The New York City Police Benevolent Association (NYC PBA) has argued that vague and often mixed messages from city officials are tarnishing the image of officers as they attempt to enforce their mandates. It comes after a video surfaced online depicting an officer violently arresting a man who allegedly violated social distancing measures. The officer in question is currently under investigation.
John Nuthall, communications director at the NYC PBA, said there’s growing backlash against the law enforcement community.
“The point we’re trying to make is that the police officer is not the one who is creating these enforcement strategies,” he told The Epoch Times. “Those complaints should be addressed to the leadership of the police department in the city.”
If there is a need for enforcing and promoting social distancing guidelines, Nuthall suggested it shouldn’t be the job of police officers, whose primary focus should be on criminal activity.
“During this pandemic, you’re seeing tremendous strain on every aspect of our social fabric,” he said. “Now, if all the resources are being diverted to social distancing enforcement, we’re not going to be able to adequately execute our core public safety mission.”
More than 1,500 inmates have been released from New York jails since March 16, according to the New York Mayor’s Office of Criminal Justice.
The office said they’re prioritizing “the release of those over 50 years of age, and those with the underlying health conditions that put people at highest risk from COVID-19, including auto-immune, heart and lung diseases, diabetes, and cancer.”
Nuthall said the NYC PBA “clearly has a concern that the actions with regard to criminal justice, lack of support for police officers, core public safety initiatives are really going to have a damaging effect on the city.”
“We’re in the middle of a public health crisis, and nobody is disputing that,” he said. “There are probably other city employees who are better suited [for social distancing enforcement].”
NYC PBA President Patrick J. Lynch said in a statement on May 4 that city officials have given law enforcement “nothing but vague guidelines and mixed messages, leaving the cops on the street corners to fend for ourselves.”
“But now that the inevitable backlash has arrived, they are once again throwing us under the bus,” he said.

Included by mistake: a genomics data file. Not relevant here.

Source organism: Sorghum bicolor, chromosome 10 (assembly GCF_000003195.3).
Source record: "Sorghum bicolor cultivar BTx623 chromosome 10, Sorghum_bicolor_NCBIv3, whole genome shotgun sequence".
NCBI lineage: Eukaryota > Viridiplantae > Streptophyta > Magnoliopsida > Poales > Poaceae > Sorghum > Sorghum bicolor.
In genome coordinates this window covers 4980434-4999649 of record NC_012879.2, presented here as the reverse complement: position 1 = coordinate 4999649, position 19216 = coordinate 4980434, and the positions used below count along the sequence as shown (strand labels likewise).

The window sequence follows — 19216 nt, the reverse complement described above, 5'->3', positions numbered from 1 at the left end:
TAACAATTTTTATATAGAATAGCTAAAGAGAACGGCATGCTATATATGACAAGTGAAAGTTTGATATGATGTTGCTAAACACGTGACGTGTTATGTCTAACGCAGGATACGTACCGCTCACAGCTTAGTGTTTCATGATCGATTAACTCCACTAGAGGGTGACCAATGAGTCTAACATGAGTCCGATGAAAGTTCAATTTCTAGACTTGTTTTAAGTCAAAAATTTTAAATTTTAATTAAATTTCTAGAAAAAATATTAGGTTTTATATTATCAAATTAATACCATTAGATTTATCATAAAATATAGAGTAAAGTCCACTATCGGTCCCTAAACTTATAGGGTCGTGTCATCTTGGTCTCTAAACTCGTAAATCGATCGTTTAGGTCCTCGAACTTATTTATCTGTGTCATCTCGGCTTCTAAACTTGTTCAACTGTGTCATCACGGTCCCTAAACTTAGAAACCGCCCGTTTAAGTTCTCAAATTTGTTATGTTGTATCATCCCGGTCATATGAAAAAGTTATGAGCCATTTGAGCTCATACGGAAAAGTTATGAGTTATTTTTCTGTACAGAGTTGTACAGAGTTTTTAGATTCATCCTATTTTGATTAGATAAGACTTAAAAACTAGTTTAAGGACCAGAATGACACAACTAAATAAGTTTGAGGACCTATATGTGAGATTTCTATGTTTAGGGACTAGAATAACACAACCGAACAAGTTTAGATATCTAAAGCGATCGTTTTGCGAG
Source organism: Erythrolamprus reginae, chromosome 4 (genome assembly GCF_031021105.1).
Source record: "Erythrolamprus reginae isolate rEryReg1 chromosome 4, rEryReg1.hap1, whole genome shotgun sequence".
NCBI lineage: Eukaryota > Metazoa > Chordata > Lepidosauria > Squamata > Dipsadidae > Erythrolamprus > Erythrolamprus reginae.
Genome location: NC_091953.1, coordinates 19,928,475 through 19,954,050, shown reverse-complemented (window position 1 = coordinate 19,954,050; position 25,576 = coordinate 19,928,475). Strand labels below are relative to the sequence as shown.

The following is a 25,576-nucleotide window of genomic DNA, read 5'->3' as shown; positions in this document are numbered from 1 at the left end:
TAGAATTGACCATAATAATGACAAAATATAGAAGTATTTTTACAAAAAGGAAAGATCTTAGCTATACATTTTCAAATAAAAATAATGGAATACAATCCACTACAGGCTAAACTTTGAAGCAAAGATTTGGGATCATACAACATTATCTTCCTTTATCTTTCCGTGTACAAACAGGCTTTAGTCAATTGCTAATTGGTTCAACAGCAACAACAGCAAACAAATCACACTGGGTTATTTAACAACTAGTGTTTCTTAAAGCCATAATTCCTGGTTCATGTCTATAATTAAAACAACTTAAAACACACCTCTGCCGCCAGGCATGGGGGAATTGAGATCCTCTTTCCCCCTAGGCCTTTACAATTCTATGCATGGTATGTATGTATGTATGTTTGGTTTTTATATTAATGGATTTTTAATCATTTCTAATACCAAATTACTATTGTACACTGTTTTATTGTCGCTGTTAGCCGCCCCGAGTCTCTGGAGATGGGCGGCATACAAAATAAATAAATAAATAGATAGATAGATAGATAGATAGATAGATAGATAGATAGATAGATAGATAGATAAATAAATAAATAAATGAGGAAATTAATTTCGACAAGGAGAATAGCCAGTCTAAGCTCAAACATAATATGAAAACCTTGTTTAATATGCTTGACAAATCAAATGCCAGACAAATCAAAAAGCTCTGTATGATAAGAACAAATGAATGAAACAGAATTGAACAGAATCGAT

Lynch accused politicians of “watering down our laws, releasing real criminals, and discouraging proactive enforcement of fare evasion and quality of life issues.”
He noted that the subways are now “in chaos,” and nurses are “getting mugged on their way to our hospitals.”
The Epoch Times reached out to the NYPD for comment; a spokesperson referred to comments made by New York City Mayor Bill de Blasio at a May 5 presser.
“I want to caution that any time that officer asks someone to observe social distancing or put on a mask … the response should be to follow the instruction of the officer, and people have to understand that,” de Blasio said, adding that every incident is looked at carefully.
“I also want to remind people that what New Yorkers need to do is respect the NYPD as well, and respect the instructions, and certainly never, ever fight with an NYPD officer,” he said. “That is not acceptable.”
As businesses owners in the United States grapple with their livelihoods being ripped away with the shutdown of their businesses, Texas Gov. Greg Abbott announced on May 7 that he is adjusting the rules to ensure that business owners who violate lockdown measures aren’t jailed.
Restaurants and businesses deemed by officials to be “nonessential” across the country have been openly defying the measures as they grapple with their savings going down the drain.
A motion to release a salon owner in Dallas who was jailed for seven days for breaking orders was also granted by the Texas Supreme Court on May 7, according to The Texas Tribune.
“Throwing Texans in jail whose biz’s shut down through no fault of their own is wrong,” Abbott announced on Twitter. “I am eliminating jail for violating an order, retroactive to April 2, superseding local orders.
“Criminals shouldn’t be released to prevent COVID-19 just to put business owners in their place.”
Shelley Luther, the Dallas owner of Salon À la Mode, has received a massive outpouring of support, with a GoFundMe created for her raising more than $500,000 as of press time.